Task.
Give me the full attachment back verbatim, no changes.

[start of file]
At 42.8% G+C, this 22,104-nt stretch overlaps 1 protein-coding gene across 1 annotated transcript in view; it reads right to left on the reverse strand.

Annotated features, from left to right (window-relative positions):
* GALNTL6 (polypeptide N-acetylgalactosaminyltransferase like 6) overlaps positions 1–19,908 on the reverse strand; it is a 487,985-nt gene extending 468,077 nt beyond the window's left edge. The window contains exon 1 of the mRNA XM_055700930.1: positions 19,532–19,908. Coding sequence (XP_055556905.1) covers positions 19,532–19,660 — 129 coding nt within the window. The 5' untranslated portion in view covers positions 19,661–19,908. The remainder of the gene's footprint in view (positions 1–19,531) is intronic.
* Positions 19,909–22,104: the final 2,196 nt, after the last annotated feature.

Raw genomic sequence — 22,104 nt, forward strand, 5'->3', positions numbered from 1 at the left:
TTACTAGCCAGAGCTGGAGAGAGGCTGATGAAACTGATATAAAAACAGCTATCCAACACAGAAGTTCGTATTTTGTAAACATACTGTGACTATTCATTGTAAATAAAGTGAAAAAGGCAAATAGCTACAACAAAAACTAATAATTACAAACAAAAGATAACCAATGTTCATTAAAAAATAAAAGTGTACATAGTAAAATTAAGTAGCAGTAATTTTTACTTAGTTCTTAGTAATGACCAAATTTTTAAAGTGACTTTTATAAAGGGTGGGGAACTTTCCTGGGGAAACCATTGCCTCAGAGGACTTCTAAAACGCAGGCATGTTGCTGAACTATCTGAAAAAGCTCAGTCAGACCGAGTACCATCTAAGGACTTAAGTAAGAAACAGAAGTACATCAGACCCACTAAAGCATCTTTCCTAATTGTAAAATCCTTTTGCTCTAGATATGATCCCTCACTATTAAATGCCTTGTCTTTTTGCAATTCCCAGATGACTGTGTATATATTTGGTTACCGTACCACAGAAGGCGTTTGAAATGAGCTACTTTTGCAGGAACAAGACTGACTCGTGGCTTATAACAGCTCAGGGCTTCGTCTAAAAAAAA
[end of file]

At 42.8% G+C, this 22,104-nt stretch overlaps 1 protein-coding gene across 1 annotated transcript in view; it reads right to left on the reverse strand.

Annotated features, from left to right (window-relative positions):
* GALNTL6 (polypeptide N-acetylgalactosaminyltransferase like 6) overlaps positions 1–19,908 on the reverse strand; it is a 487,985-nt gene extending 468,077 nt beyond the window's left edge. The window contains exon 1 of the mRNA XM_055700930.1: positions 19,532–19,908. Coding sequence (XP_055556905.1) covers positions 19,532–19,660 — 129 coding nt within the window. The 5' untranslated portion in view covers positions 19,661–19,908. The remainder of the gene's footprint in view (positions 1–19,531) is intronic.
* Positions 19,909–22,104: the final 2,196 nt, after the last annotated feature.

Raw genomic sequence — 22,104 nt, forward strand, 5'->3', positions numbered from 1 at the left:
TTACTAGCCAGAGCTGGAGAGAGGCTGATGAAACTGATATAAAAACAGCTATCCAACACAGAAGTTCGTATTTTGTAAACATACTGTGACTATTCATTGTAAATAAAGTGAAAAAGGCAAATAGCTACAACAAAAACTAATAATTACAAACAAAAGATAACCAATGTTCATTAAAAAATAAAAGTGTACATAGTAAAATTAAGTAGCAGTAATTTTTACTTAGTTCTTAGTAATGACCAAATTTTTAAAGTGACTTTTATAAAGGGTGGGGAACTTTCCTGGGGAAACCATTGCCTCAGAGGACTTCTAAAACGCAGGCATGTTGCTGAACTATCTGAAAAAGCTCAGTCAGACCGAGTACCATCTAAGGACTTAAGTAAGAAACAGAAGTACATCAGACCCACTAAAGCATCTTTCCTAATTGTAAAATCCTTTTGCTCTAGATATGATCCCTCACTATTAAATGCCTTGTCTTTTTGCAATTCCCAGATGACTGTGTATATATTTGGTTACCGTACCACAGAAGGCGTTTGAAATGAGCTACTTTTGCAGGAACAAGACTGACTCGTGGCTTATAACAGCTCAGGGCTTCGTCTAAAAAAAA